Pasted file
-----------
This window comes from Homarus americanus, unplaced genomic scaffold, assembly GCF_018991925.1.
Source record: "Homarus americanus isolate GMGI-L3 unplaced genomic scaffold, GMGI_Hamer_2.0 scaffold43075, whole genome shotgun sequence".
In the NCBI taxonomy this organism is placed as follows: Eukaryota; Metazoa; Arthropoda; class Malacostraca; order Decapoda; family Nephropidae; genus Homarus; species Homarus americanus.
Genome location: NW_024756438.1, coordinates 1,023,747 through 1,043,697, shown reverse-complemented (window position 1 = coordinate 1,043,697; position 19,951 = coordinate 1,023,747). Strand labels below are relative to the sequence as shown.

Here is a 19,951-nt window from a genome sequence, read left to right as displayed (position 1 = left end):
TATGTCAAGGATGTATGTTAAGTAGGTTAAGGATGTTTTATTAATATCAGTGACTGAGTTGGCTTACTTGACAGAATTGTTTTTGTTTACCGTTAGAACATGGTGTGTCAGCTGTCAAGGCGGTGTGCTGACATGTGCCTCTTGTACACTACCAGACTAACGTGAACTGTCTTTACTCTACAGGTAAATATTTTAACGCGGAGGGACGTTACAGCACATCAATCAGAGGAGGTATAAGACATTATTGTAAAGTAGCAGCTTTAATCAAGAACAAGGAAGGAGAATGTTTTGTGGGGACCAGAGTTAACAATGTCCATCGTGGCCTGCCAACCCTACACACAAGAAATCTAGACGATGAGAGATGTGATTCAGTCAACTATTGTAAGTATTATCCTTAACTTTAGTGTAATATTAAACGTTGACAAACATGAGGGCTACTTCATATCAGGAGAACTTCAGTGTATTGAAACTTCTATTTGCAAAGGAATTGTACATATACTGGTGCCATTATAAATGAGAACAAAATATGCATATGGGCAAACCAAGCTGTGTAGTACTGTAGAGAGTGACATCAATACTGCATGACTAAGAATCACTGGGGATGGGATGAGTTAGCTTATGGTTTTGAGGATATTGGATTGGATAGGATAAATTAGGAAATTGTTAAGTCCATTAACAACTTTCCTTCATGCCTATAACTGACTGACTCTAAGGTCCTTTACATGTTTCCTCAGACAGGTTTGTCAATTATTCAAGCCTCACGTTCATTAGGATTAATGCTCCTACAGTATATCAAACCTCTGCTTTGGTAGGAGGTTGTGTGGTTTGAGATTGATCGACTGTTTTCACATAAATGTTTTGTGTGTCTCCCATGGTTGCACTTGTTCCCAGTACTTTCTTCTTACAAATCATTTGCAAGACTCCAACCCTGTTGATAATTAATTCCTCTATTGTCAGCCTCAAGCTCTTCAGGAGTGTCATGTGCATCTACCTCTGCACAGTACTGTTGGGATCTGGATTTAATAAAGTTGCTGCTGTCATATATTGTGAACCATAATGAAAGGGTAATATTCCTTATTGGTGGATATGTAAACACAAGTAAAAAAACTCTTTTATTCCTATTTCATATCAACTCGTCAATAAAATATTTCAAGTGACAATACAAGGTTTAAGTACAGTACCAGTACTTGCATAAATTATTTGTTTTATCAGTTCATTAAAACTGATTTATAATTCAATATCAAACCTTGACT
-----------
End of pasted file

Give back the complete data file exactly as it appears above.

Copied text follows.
This window comes from Homarus americanus, unplaced genomic scaffold, assembly GCF_018991925.1.
Source record: "Homarus americanus isolate GMGI-L3 unplaced genomic scaffold, GMGI_Hamer_2.0 scaffold43075, whole genome shotgun sequence".
In the NCBI taxonomy this organism is placed as follows: Eukaryota; Metazoa; Arthropoda; class Malacostraca; order Decapoda; family Nephropidae; genus Homarus; species Homarus americanus.
Genome location: NW_024756438.1, coordinates 1,023,747 through 1,043,697, shown reverse-complemented (window position 1 = coordinate 1,043,697; position 19,951 = coordinate 1,023,747). Strand labels below are relative to the sequence as shown.

Here is a 19,951-nt window from a genome sequence, read left to right as displayed (position 1 = left end):
TATGTCAAGGATGTATGTTAAGTAGGTTAAGGATGTTTTATTAATATCAGTGACTGAGTTGGCTTACTTGACAGAATTGTTTTTGTTTACCGTTAGAACATGGTGTGTCAGCTGTCAAGGCGGTGTGCTGACATGTGCCTCTTGTACACTACCAGACTAACGTGAACTGTCTTTACTCTACAGGTAAATATTTTAACGCGGAGGGACGTTACAGCACATCAATCAGAGGAGGTATAAGACATTATTGTAAAGTAGCAGCTTTAATCAAGAACAAGGAAGGAGAATGTTTTGTGGGGACCAGAGTTAACAATGTCCATCGTGGCCTGCCAACCCTACACACAAGAAATCTAGACGATGAGAGATGTGATTCAGTCAACTATTGTAAGTATTATCCTTAACTTTAGTGTAATATTAAACGTTGACAAACATGAGGGCTACTTCATATCAGGAGAACTTCAGTGTATTGAAACTTCTATTTGCAAAGGAATTGTACATATACTGGTGCCATTATAAATGAGAACAAAATATGCATATGGGCAAACCAAGCTGTGTAGTACTGTAGAGAGTGACATCAATACTGCATGACTAAGAATCACTGGGGATGGGATGAGTTAGCTTATGGTTTTGAGGATATTGGATTGGATAGGATAAATTAGGAAATTGTTAAGTCCATTAACAACTTTCCTTCATGCCTATAACTGACTGACTCTAAGGTCCTTTACATGTTTCCTCAGACAGGTTTGTCAATTATTCAAGCCTCACGTTCATTAGGATTAATGCTCCTACAGTATATCAAACCTCTGCTTTGGTAGGAGGTTGTGTGGTTTGAGATTGATCGACTGTTTTCACATAAATGTTTTGTGTGTCTCCCATGGTTGCACTTGTTCCCAGTACTTTCTTCTTACAAATCATTTGCAAGACTCCAACCCTGTTGATAATTAATTCCTCTATTGTCAGCCTCAAGCTCTTCAGGAGTGTCATGTGCATCTACCTCTGCACAGTACTGTTGGGATCTGGATTTAATAAAGTTGCTGCTGTCATATATTGTGAACCATAATGAAAGGGTAATATTCCTTATTGGTGGATATGTAAACACAAGTAAAAAAACTCTTTTATTCCTATTTCATATCAACTCGTCAATAAAATATTTCAAGTGACAATACAAGGTTTAAGTACAGTACCAGTACTTGCATAAATTATTTGTTTTATCAGTTCATTAAAACTGATTTATAATTCAATATCAAACCTTGACT